To some riders of 29ers, there’s also a feeling of being stuck “in” the bike. This opinion is often variable in relation to a rider’s size, increasing with smaller riders, but affecting larger riders as well. The best analogy to explain this sensation, albeit exaggerated, is by comparing the ride of a big cruiser-style motorcycle to that of a sport bike. If you were to take a sport bike rider and put him on a cruiser, he may initially appreciate the smooth, cushy feel, but will most likely complain about how slow and sluggish the heavier, more relaxed cruiser handles. Kind of like riding a big Hog, the feeling of being more along for the ride than actually controlling the ride can set in on 29ers.
This sensation is more geometry based, and has a tendency to be more noticeable with smaller riders, but has been observed by all sizes.
A classic example of variation in wheel diameter performance, and a story I’ve told many times this year, happened this spring in Moab. A buddy of similarly matched skill and I rode LPS and Porcupine together, he on a four-inch travel bike with 29-inch wheels, and myself on a five-inch travel bike with 26-inch wheels.
Up high in the twisty singletrack that constantly interrupted momentum, he dangled off the back and was generally out of sight. But when we hit the open, straight doubletrack of Porcupine that’s riddled with embedded rocks, he and I rode bar-to-bar almost the entire time. Then on the road back to town, he and the other guys on 29ers dropped me like a rock.
The next day we rode a trail that was consistently twisty, tight, technical and varied in elevation constantly, not offering a single arena where 29ers generally shine the entire day. With each passing mile, I found myself waiting longer and more frequently for my buddy (who happens to be an amazing technical rider) to catch up.
Another example that surprised even myself was at a mountain bike time trial earlier this season where I brought my favorite five-inch travel trail bike (with 26-inch wheels), and a hardtail with 29-inch wheels. The idea was to race the 29er, and spend the rest of the weekend playing on the trail bike.
The course was a few shy of 20 minutes, started with a long, mellow and non-technical double-track climb that ramped up towards the end to fun, flowy singletrack contouring around to a fast, fluid and smooth descent back to the finish. For kicks, I took a timed hot lap on each bike before the race, all but assuming the 29-inch wheels would be the sure choice beforehand, but it turned out that, even though the 29er somehow felt faster on a good majority of the course, I’d knocked just over three minutes off its time on the 26-inch trail bike.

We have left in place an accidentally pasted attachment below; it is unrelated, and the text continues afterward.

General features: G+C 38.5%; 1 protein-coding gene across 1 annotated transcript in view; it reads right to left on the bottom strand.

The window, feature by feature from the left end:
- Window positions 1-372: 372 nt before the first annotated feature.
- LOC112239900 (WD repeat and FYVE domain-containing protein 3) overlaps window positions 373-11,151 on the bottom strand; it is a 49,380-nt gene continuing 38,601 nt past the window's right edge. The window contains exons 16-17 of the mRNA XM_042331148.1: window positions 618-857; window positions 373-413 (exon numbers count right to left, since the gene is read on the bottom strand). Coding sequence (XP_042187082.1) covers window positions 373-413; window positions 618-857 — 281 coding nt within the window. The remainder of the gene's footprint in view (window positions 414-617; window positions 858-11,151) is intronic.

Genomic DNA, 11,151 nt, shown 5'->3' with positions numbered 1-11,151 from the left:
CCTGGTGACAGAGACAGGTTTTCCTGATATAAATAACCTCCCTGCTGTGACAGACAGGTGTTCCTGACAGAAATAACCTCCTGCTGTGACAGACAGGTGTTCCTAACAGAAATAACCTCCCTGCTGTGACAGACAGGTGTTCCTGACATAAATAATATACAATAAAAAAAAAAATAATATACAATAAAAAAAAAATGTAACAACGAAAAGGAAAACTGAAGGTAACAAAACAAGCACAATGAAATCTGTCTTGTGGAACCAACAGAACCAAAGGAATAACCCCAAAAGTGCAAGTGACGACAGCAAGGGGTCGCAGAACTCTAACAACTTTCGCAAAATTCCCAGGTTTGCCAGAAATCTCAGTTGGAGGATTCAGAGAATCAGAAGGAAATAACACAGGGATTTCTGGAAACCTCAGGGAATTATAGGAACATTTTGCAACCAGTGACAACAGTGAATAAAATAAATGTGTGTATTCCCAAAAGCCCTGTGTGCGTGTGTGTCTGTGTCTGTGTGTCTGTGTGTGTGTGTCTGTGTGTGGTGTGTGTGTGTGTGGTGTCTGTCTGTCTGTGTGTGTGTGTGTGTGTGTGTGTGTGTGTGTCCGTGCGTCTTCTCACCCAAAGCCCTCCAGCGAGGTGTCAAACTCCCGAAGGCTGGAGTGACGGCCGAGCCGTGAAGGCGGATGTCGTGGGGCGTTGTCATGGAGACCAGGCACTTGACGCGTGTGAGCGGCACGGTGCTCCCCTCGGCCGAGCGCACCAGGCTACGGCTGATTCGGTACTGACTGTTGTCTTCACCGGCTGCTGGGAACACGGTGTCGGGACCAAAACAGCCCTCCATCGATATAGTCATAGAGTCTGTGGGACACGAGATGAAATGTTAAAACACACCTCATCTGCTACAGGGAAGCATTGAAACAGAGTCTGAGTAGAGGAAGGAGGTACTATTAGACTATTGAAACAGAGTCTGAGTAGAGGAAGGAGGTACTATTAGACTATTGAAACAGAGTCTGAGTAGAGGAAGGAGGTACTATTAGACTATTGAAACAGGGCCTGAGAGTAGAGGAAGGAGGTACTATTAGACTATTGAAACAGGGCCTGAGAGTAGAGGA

Currently, the industry is still abuzz with 29ers, and if that’s what it takes to breathe some stimulation into the local shops, then fantastic. And, as mentioned before, 29ers definitely have their place in the market. But, if you’re thinking of getting a new bike, or if you’ve ridden a 29er and feel like maybe you’re missing something that your buddy is going ga-ga over, just know that while the big wheels may be good for some, they’re not the end-all, be-all for all of us.
Noted: I do have a 29er hardtail, and plan on keeping it in the fleet. It’s essentially turned into my “road bike,” and is great for long doubletrack/fire road climbs, and rides linking bike path and road with slivers of singletrack and/or sections of mellow doubletrack. There are also a handful of short-track races and smooth-coursed endurance races that’ll warrant picking the 29er for, but generally speaking, it hangs in the garage on days that are spent on what’s considered “real” trail riding.
Zach White started writing for VeloNews in 1996, and after a solid run at trying to escape the bicycle industry over the last few years, we were finally able to suck him back in at Singletrack.com. With a history of both competing — and working — on bicycles since 1986, Zach has the kind of experience that is hard to come by. While he reviews product for singletrack.com, don’t be surprised if he squeezes in stories of racing 1991 World Championships on a hardtail with cantilevers, wrenching for international teams or running white tires and grips when they were cool the first time — in 1987.